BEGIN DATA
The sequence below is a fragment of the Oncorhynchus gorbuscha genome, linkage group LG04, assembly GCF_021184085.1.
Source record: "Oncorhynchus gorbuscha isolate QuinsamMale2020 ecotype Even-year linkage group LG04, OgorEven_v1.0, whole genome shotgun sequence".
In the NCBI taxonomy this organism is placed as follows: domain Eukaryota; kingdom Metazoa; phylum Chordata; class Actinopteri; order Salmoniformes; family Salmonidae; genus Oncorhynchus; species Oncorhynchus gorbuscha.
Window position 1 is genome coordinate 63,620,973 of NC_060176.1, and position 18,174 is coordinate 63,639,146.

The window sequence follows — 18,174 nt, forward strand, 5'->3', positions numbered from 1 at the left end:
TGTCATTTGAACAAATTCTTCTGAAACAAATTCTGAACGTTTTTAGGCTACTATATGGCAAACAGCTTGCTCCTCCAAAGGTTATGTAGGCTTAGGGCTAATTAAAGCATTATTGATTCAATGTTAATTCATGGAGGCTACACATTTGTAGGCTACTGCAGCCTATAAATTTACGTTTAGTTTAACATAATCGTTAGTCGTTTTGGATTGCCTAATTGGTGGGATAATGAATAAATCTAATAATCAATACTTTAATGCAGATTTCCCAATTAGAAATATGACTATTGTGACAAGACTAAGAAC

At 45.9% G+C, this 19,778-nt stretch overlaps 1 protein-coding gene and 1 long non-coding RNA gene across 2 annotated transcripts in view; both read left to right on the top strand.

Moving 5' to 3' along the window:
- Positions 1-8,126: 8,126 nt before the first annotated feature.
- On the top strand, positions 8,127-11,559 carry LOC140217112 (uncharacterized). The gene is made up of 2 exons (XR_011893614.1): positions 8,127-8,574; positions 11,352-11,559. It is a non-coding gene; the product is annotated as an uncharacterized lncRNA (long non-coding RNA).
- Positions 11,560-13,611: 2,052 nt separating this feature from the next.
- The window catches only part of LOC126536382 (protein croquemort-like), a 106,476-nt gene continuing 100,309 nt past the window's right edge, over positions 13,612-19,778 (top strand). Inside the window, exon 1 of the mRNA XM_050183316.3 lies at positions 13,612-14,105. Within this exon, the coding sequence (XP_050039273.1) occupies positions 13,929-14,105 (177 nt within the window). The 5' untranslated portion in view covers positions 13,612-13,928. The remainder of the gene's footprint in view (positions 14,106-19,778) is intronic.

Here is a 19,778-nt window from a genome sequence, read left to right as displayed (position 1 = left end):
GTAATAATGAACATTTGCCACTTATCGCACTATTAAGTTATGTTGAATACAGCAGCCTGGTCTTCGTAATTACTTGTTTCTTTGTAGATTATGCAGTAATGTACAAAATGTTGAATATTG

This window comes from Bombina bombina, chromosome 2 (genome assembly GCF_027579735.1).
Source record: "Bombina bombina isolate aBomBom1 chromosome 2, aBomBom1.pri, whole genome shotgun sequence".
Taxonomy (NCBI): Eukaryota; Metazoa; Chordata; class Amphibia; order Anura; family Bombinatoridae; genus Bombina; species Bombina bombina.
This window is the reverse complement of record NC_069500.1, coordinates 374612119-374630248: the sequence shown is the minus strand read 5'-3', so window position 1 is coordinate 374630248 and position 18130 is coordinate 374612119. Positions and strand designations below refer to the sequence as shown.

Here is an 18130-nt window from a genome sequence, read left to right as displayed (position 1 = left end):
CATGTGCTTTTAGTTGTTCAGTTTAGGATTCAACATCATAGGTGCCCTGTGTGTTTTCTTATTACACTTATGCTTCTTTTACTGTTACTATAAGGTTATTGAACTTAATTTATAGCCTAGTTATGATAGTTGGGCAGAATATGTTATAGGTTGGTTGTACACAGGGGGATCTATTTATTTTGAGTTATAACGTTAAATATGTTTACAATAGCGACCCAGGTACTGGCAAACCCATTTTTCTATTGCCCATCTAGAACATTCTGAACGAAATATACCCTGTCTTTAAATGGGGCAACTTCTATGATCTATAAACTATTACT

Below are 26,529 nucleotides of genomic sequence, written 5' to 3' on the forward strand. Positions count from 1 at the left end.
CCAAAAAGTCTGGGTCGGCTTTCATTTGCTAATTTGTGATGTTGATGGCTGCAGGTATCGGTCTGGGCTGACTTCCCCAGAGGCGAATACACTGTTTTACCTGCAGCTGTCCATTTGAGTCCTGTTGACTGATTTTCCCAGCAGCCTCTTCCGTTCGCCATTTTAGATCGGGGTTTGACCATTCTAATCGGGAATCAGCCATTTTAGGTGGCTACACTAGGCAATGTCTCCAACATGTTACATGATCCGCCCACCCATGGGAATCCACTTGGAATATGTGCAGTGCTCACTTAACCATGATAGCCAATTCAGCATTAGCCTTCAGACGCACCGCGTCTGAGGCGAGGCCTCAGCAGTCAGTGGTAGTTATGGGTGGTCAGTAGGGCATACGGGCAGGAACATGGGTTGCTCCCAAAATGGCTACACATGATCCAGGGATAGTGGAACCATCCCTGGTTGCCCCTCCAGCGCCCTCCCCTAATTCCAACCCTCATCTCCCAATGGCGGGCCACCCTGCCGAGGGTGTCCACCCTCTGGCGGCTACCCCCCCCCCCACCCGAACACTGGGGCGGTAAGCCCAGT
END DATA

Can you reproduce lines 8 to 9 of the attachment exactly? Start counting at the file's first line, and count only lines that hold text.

Moving 5' to 3' along the window:
- Positions 1-8,126: 8,126 nt before the first annotated feature.